A Mural for a Movie
Commercial Murals for Small Businesses
Not Much New in Almost a Year
Feminist Art on a Blue-Collar Business
High Above the City
Laboratory Work on the Cocoa
Elite Warriors in the Parque México
A Journey Through Rock-and-Roll, Contest Winners
Playing With Bugs on the Rooftop
La Familia Burrón in the Center
Dream of a Sunday Afternoon in the Alameda Central
New Stairs Art in my Neighborhood
Painted Garage Doors
The Children of the Feathered Serpent
Four Sides to a Water Box
Skate On Forever
A Healing Mermaid Under Mexican Skies
Axolotl in the Parque Lira
Axolotls Wherever You Look
The Rapidly Changing Wall of the Casa Picnic
Illuminated Illumination
Tlaloc in His Element
Aztec Legends in Metro Tacubaya
All Your Favorite Mexican Motives
Worsening Situation for Women
The Kiss of Death
Honoring the Departed
The Flower of Life in a Face
A Less Appreciated Wall Painting
Funky Graphics in the Condesa
When Big Red Lips Start Growing on You
New Pictures on Old Walls
A Beast With a Mesmerizing Look
Beautiful Animals in the Roma
Horrific Animals in the Roma
A Poetic Message About Tremors
Sesame Street the Mexican Way (güey)
The Turtle Center in Mazunte
B-Side Murals in Mazunte
Beautiful Art in La Boquilla
Return of the (Pinche) Chinche
A Crow, A Fly, And A Shaded Barbarossa
More Exploding Hearts in Mazunte
A Frida Kahlo Mermaid
A Small Glimpse of Zipolite
One More Mural from Mazunte
Localvore Message at La Esperanza Store
Welcome to the New Normal
Frida Kahlo's Mask Adivsory
The Sacred Condiments
Love, Death, and Some Very Diverse Characters
A Flaming Child
Predator and Prey
Changing Murals on the Facade of the INBA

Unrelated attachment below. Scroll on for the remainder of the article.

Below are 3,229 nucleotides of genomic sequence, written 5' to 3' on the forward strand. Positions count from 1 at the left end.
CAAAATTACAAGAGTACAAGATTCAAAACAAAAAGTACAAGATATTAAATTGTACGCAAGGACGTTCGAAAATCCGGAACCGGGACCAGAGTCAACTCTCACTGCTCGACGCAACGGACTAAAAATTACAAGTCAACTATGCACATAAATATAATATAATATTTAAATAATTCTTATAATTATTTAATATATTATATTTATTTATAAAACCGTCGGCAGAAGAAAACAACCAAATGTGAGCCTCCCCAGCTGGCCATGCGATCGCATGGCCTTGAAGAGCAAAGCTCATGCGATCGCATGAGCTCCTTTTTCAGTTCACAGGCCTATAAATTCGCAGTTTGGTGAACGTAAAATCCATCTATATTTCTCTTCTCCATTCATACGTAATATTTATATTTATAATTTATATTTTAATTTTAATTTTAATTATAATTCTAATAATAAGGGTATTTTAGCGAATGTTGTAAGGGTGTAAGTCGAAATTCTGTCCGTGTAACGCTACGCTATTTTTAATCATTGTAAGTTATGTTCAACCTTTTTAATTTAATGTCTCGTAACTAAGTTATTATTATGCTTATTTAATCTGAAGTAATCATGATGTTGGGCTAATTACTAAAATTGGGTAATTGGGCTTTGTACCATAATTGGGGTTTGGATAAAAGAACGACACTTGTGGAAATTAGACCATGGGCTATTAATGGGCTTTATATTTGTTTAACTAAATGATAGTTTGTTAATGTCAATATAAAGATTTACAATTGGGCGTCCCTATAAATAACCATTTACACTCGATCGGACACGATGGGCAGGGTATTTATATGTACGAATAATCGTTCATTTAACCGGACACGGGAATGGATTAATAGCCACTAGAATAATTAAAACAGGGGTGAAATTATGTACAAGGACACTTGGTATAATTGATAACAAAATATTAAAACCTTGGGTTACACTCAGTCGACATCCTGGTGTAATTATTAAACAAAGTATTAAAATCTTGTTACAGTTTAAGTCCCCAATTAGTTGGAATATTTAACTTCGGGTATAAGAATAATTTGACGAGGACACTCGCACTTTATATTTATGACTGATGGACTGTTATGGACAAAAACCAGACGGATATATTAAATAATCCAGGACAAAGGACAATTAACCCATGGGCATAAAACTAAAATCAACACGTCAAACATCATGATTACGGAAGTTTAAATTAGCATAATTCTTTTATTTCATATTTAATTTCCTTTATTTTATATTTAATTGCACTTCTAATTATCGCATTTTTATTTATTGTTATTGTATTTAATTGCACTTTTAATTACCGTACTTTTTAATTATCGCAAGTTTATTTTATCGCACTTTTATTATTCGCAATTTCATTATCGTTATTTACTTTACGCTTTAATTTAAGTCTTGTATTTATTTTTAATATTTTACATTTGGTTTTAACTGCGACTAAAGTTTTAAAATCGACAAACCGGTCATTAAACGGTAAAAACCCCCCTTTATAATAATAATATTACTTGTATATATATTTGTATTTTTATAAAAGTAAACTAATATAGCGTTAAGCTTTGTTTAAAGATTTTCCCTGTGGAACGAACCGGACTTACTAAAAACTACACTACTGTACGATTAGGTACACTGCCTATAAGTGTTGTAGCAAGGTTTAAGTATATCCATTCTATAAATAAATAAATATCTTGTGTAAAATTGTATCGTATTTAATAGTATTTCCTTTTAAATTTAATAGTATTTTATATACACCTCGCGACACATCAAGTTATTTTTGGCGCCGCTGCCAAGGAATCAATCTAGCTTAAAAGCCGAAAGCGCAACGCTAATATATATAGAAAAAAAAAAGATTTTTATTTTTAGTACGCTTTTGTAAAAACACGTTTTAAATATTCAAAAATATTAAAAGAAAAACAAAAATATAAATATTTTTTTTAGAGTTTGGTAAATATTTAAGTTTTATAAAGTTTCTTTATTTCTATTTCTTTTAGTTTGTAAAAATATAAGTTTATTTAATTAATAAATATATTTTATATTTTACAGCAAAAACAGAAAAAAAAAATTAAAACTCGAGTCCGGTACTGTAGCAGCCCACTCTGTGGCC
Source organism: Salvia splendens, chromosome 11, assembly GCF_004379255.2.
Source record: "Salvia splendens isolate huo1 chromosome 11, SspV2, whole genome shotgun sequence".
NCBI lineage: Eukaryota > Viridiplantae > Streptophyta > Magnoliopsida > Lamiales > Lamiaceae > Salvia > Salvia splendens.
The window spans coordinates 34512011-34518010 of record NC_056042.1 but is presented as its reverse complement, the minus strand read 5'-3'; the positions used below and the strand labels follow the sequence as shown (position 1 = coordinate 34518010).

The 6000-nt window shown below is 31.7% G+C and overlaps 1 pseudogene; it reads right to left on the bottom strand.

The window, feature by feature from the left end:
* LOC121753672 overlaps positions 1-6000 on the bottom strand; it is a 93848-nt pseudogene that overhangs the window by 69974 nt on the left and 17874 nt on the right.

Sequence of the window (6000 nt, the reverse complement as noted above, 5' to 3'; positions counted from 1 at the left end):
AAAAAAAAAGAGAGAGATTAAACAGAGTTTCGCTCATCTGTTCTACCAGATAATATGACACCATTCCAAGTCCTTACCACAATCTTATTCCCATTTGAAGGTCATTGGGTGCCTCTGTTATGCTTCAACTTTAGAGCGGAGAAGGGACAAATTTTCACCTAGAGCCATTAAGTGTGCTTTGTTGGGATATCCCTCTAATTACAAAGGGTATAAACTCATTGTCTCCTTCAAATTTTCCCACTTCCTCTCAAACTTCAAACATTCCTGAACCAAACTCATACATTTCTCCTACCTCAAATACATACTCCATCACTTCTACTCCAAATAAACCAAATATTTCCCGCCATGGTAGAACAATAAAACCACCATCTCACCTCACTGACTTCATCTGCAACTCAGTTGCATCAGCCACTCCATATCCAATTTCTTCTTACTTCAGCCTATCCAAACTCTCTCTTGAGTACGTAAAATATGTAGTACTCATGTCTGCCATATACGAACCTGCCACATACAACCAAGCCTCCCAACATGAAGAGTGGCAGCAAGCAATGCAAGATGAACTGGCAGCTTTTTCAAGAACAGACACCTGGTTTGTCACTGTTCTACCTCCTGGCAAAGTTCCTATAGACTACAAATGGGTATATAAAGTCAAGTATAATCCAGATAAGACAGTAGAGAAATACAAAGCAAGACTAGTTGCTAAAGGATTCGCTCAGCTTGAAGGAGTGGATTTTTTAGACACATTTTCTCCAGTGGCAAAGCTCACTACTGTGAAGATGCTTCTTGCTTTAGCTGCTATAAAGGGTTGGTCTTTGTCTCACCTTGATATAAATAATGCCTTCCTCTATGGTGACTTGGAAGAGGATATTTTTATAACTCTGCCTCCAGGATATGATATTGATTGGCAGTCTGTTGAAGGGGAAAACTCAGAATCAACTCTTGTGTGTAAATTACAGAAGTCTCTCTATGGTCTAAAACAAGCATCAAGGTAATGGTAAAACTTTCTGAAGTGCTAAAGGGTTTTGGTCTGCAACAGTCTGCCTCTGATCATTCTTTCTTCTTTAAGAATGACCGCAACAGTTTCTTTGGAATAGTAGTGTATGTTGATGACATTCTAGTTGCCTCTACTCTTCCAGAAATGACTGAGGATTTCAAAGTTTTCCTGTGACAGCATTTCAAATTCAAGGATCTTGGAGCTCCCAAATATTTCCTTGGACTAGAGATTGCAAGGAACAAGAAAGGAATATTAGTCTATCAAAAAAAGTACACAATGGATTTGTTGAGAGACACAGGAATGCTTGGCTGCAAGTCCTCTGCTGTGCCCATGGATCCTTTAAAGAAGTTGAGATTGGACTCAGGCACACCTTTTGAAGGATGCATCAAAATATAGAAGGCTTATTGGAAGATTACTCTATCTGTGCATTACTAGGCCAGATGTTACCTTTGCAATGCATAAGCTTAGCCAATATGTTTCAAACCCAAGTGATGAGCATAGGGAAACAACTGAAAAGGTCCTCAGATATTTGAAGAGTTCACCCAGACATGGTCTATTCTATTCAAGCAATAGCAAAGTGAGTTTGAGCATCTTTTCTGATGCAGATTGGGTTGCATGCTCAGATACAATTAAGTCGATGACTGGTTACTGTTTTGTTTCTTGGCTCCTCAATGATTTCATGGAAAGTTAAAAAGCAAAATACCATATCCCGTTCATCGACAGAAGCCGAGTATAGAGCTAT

A Lonely Wall With a Lovely Face
Reclining in Tacubaya
Insect People in Cuauthémoc
More Insect People in Cuauthémoc
Lions on Regina
Three Cool Cats
Simple Beauty on the Corner
Something Decent on the Casa Picnic
A Lovely Vista of Chapultepec Castle
Fantastic Critters in Jardín Balbuena
A Corner To Look At
Amazing Prehispanic Art in Daniel Garza, Part 1


This is wonderful, the murals and all the information that you have given us has been very pleasant to read.

Thank you! I try sharing as much as I can about the street art that's so plentiful here where I live. Of course, giving credit to the artist is the highest imperative, but in some cases like this one, it's just not possible.

It's absolutely amazing. Loved all the colors and patterns.

Thank you!
Yes, it's beautiful, and there are so many murals around here. Not all of them this elaborate, but usually very colorful.

That's great. Do share more :)

I will! In fact, this afternoon I'm going to the town of Mazunte on the coast, where I haven't been for almost a year. Let's see what new street art has been put up. (There is always something new!)

Stunning mural with all these details and colors. It's strange that the artist (or artists) behind this work are untraceable (I searched a little, nothing 😟).

Thanks for sharing these pics on The StreetArt Community.

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Further proof that Mexico may lead the world in the use of bright colors, whether it be clothing, house interiors, or in this case, awesome street art.

Indeed, this is one of the wonderful perks in this place. It never seizes to amaze how colorful things can be.

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This is amazing man, I'm so glad to have found this post, we vibe in the same way :)

Seems like we do, don't we? You can check out my apparently endless list of Mexican murals. I know, it fills up the post, but I just can't let them go. (Though I want to change the titles to a thumbnail!) What gets me especially excited, is knowing how the majority of these murals is long gone, but preserved in the blockchain.